RESEARCHING THE REAL WORLD



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© Lee Harvey 2012–2017

Page updated 29 May, 2017

Citation reference: Harvey, L., 2012–2017, Researching the Real World, available at qualityresearchinternational.com/methodology
All rights belong to author.


 

A Guide to Methodology

3. Observation

3.1 Introduction
3.2 Aspects

3.2.1 Extent of participation (observer role)
3.2.2 Degree of openness
3.2.3 Explanation of purpose
3.2.4 Degree of obtrusiveness

3.2.4.1 Introduction
3.2.4.2 Unobtrusive research
3.2.4.3 Obtrusive research

3.2.5 Active or passive
3.2.6 Length and frequency of observation
3.2.7 Focus of observation
3.2.8 Summary of aspects

3.3 Methodological approaches
3.4 Access
3.5 Recording data
3.6 Analysing observational or ethnographic data
3.7 Summary

Activity 3.2.2
Activity 3.2.3

3.2 Aspects

3.2.4 Degree of obtrusiveness

3.2.4.1 Introduction
Whether an observer is obtrusive or unobtrusive refers to the extent to which the researcher blends into the background. This is different from being open or secret. You may be an open participant observer but you can still be unobtrusive, for example, by keeping in the background and not constantly asking questions. Similarly you could be a non-participant observer and be obtrusive, for example, by filming activity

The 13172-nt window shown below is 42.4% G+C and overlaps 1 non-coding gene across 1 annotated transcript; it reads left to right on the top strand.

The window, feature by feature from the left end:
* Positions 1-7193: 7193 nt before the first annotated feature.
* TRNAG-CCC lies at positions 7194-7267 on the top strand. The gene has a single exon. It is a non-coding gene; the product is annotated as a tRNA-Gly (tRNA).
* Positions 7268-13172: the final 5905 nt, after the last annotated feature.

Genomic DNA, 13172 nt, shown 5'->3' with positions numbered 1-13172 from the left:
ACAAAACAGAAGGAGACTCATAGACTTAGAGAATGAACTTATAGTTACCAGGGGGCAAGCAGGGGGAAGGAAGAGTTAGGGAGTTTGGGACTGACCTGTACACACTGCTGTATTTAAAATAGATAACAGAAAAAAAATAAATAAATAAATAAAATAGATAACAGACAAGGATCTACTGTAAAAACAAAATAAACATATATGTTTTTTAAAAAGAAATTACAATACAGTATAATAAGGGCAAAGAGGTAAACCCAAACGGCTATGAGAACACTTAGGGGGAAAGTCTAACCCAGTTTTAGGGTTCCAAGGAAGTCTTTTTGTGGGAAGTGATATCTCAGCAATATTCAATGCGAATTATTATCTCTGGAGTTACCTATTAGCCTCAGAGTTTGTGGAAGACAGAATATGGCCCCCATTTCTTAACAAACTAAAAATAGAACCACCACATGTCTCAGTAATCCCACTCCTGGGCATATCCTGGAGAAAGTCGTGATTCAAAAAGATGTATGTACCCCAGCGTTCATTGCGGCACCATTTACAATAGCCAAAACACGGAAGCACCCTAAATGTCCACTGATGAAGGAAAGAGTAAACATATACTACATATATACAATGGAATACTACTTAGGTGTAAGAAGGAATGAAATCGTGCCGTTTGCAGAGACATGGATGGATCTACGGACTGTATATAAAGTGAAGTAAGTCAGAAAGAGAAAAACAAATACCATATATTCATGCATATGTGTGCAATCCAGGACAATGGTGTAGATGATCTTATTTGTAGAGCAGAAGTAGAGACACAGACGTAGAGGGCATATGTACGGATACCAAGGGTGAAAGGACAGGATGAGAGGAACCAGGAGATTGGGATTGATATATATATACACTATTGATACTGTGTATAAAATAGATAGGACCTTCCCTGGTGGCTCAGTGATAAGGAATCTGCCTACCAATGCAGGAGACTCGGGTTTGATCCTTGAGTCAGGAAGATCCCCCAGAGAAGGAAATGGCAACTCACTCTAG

.

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3.2.4.2 Unobtrusive
Participant observers usually want to observe their subjects in their ‘natural setting’ (see Section 3.3.2.2) and so, as far as possible, try to be unobtrusive and avoid contaminating the research setting. Grund et al. (1990) undertook unobtrusive participant observation in places where heroin addicts meet, use and buy drugs in their study of needle sharing amongst drug users.

Eager and Oppenheim (1996) undertook a small-scale study of academics, and observed that the research subjects found the presence of the observer rather unsettling, particularly when working at their desks for long periods, This matched the view of Wilson and Streatfield (1977) that, in meetings, the presence of the observer was less obtrusive than in periods of desk-based work.